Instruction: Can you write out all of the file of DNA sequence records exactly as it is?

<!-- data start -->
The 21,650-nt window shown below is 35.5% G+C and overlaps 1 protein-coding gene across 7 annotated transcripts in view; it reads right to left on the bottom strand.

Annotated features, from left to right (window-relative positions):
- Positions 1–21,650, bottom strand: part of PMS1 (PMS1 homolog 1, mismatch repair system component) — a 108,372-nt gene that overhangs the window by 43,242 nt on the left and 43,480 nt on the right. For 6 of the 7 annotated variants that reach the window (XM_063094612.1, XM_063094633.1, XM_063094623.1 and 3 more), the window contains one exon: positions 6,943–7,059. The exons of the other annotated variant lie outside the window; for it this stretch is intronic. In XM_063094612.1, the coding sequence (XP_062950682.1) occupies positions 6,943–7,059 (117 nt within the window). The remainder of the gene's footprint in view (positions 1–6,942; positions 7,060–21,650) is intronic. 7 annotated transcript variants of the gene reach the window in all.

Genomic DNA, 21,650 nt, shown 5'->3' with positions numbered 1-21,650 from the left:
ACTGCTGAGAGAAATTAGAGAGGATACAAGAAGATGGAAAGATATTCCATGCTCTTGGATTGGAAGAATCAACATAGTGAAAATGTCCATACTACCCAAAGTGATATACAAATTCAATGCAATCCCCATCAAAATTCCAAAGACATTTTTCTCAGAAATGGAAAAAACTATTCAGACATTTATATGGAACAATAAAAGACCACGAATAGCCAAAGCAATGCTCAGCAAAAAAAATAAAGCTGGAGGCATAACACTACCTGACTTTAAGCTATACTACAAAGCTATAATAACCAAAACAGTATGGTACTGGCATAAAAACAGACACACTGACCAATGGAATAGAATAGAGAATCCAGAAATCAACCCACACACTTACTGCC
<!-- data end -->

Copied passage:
The 21,650-nt window shown below is 35.5% G+C and overlaps 1 protein-coding gene across 7 annotated transcripts in view; it reads right to left on the bottom strand.

Annotated features, from left to right (window-relative positions):
- Positions 1–21,650, bottom strand: part of PMS1 (PMS1 homolog 1, mismatch repair system component) — a 108,372-nt gene that overhangs the window by 43,242 nt on the left and 43,480 nt on the right. For 6 of the 7 annotated variants that reach the window (XM_063094612.1, XM_063094633.1, XM_063094623.1 and 3 more), the window contains one exon: positions 6,943–7,059. The exons of the other annotated variant lie outside the window; for it this stretch is intronic. In XM_063094612.1, the coding sequence (XP_062950682.1) occupies positions 6,943–7,059 (117 nt within the window). The remainder of the gene's footprint in view (positions 1–6,942; positions 7,060–21,650) is intronic. 7 annotated transcript variants of the gene reach the window in all.

Genomic DNA, 21,650 nt, shown 5'->3' with positions numbered 1-21,650 from the left:
ACTGCTGAGAGAAATTAGAGAGGATACAAGAAGATGGAAAGATATTCCATGCTCTTGGATTGGAAGAATCAACATAGTGAAAATGTCCATACTACCCAAAGTGATATACAAATTCAATGCAATCCCCATCAAAATTCCAAAGACATTTTTCTCAGAAATGGAAAAAACTATTCAGACATTTATATGGAACAATAAAAGACCACGAATAGCCAAAGCAATGCTCAGCAAAAAAAATAAAGCTGGAGGCATAACACTACCTGACTTTAAGCTATACTACAAAGCTATAATAACCAAAACAGTATGGTACTGGCATAAAAACAGACACACTGACCAATGGAATAGAATAGAGAATCCAGAAATCAACCCACACACTTACTGCC